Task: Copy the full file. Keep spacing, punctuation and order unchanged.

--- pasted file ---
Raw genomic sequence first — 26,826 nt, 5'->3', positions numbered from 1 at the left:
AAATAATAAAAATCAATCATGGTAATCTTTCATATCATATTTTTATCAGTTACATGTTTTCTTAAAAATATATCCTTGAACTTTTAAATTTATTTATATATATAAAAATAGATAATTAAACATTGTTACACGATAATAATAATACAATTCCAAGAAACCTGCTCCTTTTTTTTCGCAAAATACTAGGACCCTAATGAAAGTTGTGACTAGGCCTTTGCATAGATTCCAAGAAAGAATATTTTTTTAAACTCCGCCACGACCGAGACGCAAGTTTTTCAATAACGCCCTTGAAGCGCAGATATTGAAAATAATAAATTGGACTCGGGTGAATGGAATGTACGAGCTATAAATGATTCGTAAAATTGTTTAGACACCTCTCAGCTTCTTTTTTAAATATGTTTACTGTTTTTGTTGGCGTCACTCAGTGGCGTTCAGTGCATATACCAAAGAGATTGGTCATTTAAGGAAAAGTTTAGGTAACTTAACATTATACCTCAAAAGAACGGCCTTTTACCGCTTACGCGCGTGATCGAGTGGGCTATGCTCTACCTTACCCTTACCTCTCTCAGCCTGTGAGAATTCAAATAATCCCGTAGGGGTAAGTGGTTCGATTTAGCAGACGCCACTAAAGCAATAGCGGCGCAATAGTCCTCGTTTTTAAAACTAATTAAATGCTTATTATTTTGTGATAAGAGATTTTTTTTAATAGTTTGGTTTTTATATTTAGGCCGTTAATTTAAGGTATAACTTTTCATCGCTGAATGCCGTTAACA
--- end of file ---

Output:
Raw genomic sequence first — 26,826 nt, 5'->3', positions numbered from 1 at the left:
AAATAATAAAAATCAATCATGGTAATCTTTCATATCATATTTTTATCAGTTACATGTTTTCTTAAAAATATATCCTTGAACTTTTAAATTTATTTATATATATAAAAATAGATAATTAAACATTGTTACACGATAATAATAATACAATTCCAAGAAACCTGCTCCTTTTTTTTCGCAAAATACTAGGACCCTAATGAAAGTTGTGACTAGGCCTTTGCATAGATTCCAAGAAAGAATATTTTTTTAAACTCCGCCACGACCGAGACGCAAGTTTTTCAATAACGCCCTTGAAGCGCAGATATTGAAAATAATAAATTGGACTCGGGTGAATGGAATGTACGAGCTATAAATGATTCGTAAAATTGTTTAGACACCTCTCAGCTTCTTTTTTAAATATGTTTACTGTTTTTGTTGGCGTCACTCAGTGGCGTTCAGTGCATATACCAAAGAGATTGGTCATTTAAGGAAAAGTTTAGGTAACTTAACATTATACCTCAAAAGAACGGCCTTTTACCGCTTACGCGCGTGATCGAGTGGGCTATGCTCTACCTTACCCTTACCTCTCTCAGCCTGTGAGAATTCAAATAATCCCGTAGGGGTAAGTGGTTCGATTTAGCAGACGCCACTAAAGCAATAGCGGCGCAATAGTCCTCGTTTTTAAAACTAATTAAATGCTTATTATTTTGTGATAAGAGATTTTTTTTAATAGTTTGGTTTTTATATTTAGGCCGTTAATTTAAGGTATAACTTTTCATCGCTGAATGCCGTTAACA